Ellen and Barbara Douglas in Front of Brucemore Mansion, 1910
Ellen (left) and Barbara Douglas (right) are pictured in front of their family's mansion, Brucemore, in Cedar Rapids, Iowa. George and Irene Douglas had three daughters. Margaret, the eldest, was born in 1896. Nine years later, her sister Ellen was born. Barbara, the…
Ellen, Barbara and their Nanny Ella McDannel Sitting Outside Brucemore Mansion, 1909
Ellen (standing), Barbara and their nanny, Ella McDannel (also known as "Danny") are shown sitting together near the north side of the mansion. As they grew older, they enjoyed such treats as roller-skating in the hall and playing ping-pong on the dining room table. A…
Ellen Douglas and her Sister Barbara Playing at Brucemore in Cedar Rapids, 1911
Ellen (front) and her younger sister, Barbara, are playing on their family's estate in their swimsuits. The family lives in Brucemore, an expansive estate, which made for a generous playground for these young girls. Warm afternoons could be spent splashing in the pool,…
Ellen and Barbara Douglas on a Sled with their Nanny "Danny," 1910
Barbara, Ellen (back of sled) and their nanny, "Danny," are shown on a sled together. In the winter, the children went sledding and skated on the pond. The Douglas family had a large group of people who worked to maintain their house and large estate. Among them, was Ella…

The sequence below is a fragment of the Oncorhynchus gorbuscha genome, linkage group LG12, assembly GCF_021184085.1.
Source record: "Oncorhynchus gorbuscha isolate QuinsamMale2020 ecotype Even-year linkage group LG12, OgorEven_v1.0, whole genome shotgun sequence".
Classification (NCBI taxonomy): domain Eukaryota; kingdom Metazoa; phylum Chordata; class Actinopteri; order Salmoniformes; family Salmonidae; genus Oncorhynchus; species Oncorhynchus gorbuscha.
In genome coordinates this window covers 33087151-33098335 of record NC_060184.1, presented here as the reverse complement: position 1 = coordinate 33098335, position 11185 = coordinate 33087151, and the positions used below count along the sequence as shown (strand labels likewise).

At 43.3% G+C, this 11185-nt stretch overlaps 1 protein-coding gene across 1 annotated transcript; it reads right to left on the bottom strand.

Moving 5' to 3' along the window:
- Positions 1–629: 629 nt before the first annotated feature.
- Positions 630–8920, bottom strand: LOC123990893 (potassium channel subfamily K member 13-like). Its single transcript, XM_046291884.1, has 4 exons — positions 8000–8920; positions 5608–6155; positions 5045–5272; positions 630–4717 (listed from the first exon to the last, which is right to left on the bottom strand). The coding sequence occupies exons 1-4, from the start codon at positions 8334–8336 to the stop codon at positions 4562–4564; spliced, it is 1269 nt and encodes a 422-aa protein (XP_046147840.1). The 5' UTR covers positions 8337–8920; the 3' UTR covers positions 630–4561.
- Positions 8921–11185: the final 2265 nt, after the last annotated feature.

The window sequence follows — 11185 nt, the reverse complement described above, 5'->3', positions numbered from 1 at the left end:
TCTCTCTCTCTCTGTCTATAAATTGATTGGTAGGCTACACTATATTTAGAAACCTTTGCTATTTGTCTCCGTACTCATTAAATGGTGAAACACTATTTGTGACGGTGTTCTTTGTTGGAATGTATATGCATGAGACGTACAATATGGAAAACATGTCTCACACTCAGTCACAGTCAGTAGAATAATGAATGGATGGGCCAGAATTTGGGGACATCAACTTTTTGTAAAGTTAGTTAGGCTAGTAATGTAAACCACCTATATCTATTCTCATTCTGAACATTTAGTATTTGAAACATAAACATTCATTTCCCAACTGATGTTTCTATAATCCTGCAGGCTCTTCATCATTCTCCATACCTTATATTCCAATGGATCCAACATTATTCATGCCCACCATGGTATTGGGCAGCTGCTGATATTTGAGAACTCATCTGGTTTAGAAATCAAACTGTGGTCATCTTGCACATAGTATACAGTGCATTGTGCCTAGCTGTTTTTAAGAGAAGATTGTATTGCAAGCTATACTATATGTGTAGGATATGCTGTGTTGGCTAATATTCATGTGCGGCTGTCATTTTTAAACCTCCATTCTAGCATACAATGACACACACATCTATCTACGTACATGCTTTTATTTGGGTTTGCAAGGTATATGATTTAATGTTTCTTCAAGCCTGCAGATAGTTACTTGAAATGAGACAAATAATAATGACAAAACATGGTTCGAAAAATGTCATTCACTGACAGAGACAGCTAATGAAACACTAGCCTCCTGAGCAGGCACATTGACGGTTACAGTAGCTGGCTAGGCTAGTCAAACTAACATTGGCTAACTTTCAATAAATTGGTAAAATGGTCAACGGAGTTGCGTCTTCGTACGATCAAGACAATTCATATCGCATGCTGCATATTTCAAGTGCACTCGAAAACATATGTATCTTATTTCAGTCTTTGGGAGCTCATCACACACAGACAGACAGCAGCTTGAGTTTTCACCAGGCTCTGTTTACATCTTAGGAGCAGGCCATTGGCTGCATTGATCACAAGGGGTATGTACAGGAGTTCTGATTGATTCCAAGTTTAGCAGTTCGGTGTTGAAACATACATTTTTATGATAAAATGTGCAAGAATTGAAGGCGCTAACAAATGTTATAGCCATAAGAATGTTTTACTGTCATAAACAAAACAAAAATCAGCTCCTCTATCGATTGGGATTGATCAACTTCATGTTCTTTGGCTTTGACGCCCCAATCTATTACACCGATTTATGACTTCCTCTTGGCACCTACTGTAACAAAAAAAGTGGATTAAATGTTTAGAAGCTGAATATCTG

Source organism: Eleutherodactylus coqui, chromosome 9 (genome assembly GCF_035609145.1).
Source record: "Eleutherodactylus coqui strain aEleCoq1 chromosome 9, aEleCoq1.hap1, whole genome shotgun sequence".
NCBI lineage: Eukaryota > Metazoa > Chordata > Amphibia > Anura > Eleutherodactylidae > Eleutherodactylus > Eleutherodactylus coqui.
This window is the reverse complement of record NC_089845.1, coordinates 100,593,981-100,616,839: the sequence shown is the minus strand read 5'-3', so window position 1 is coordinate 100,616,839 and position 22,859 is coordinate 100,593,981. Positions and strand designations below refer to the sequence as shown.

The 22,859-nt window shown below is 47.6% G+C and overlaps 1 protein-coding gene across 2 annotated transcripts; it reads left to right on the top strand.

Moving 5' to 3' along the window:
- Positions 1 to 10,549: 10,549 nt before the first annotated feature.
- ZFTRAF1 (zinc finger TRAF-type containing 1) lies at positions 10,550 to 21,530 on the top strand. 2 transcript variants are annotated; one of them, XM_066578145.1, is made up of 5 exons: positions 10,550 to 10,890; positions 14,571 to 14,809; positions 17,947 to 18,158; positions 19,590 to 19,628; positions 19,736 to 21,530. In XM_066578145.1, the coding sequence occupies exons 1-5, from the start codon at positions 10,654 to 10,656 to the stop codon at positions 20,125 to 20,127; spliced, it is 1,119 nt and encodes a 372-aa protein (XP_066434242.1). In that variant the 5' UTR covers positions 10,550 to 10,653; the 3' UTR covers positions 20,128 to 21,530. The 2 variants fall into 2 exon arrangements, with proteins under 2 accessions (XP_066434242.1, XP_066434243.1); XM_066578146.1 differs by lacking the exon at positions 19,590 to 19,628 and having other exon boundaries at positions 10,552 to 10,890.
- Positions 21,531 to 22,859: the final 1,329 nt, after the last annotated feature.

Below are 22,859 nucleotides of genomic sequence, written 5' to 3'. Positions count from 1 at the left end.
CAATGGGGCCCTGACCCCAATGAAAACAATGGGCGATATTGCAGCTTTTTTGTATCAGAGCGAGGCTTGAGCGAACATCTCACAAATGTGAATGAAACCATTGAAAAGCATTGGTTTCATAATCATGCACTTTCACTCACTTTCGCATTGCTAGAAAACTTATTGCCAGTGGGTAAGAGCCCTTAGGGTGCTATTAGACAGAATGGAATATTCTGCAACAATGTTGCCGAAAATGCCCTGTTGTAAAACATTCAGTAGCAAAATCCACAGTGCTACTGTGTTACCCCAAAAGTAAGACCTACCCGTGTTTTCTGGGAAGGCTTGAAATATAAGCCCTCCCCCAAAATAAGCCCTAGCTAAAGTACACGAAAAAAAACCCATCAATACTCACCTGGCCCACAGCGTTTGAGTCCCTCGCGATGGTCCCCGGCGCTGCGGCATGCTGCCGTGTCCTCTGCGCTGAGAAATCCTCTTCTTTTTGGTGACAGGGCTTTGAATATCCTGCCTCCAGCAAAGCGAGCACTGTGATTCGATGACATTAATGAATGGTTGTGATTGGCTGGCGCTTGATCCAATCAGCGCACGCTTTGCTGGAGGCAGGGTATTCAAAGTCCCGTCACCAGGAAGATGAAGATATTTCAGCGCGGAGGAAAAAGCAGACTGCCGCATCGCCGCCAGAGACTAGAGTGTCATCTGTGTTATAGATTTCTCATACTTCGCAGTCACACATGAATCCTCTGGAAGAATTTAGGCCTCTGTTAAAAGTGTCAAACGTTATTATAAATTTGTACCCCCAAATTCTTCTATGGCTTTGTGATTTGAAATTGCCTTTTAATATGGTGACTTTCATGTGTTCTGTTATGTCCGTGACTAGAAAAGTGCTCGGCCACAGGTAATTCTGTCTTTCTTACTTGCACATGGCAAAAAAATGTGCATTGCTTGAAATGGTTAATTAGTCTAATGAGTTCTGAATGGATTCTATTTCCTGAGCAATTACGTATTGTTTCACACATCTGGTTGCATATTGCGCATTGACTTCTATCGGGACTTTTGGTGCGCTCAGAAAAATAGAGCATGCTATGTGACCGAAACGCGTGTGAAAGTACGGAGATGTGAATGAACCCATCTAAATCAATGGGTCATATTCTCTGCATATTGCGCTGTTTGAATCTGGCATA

Water Faucet by the Packing Sheds in Edison, California, April 1938
Rogue River National Forest in Jackson County, Oregon, July 1942
This photograph was taken in July 1942 and shows the Rogue River National Forest in Jackson County, Oregon. The U.S Forest Service has built camps with outdoor ovens, drinking water, sanitary facilities, tables, benches and shelter houses throughout the national forests.…
Nanai Family on a Dog Sled, November 1895
Boys Sitting on a Truck in Robstown, Texas, January 1942
These boys are shown sitting on a truck in Robstown, a migrant labor camp, in Texas. The state was home to several Farm Security Administration camps, where families had access to free medical and dental care, community gardens and nursery schools for young children.
Iowa Core Social Studies Standards (K)
Listed below are the Iowa Core Social Studies content anchor standards that are best reflected in this source set. The content standards applied to this set are elementary-age level and encompass the key disciplines that make up social studies for kindergarten students.
|SS.K.6.||Describe students’ roles in different groups of which they are members including their family, school, and community.|
|SS.K.10.||Give examples of choices that are made because of scarcity.|
|SS.K.11.||Explain the difference between buying and borrowing. (21st century skills)|
|SS.K.12.||Distinguish between appropriate spending choices. (21st century skills)|
|SS.K.13.||Create a route to a specific location using maps, globes, and other simple geographic models.|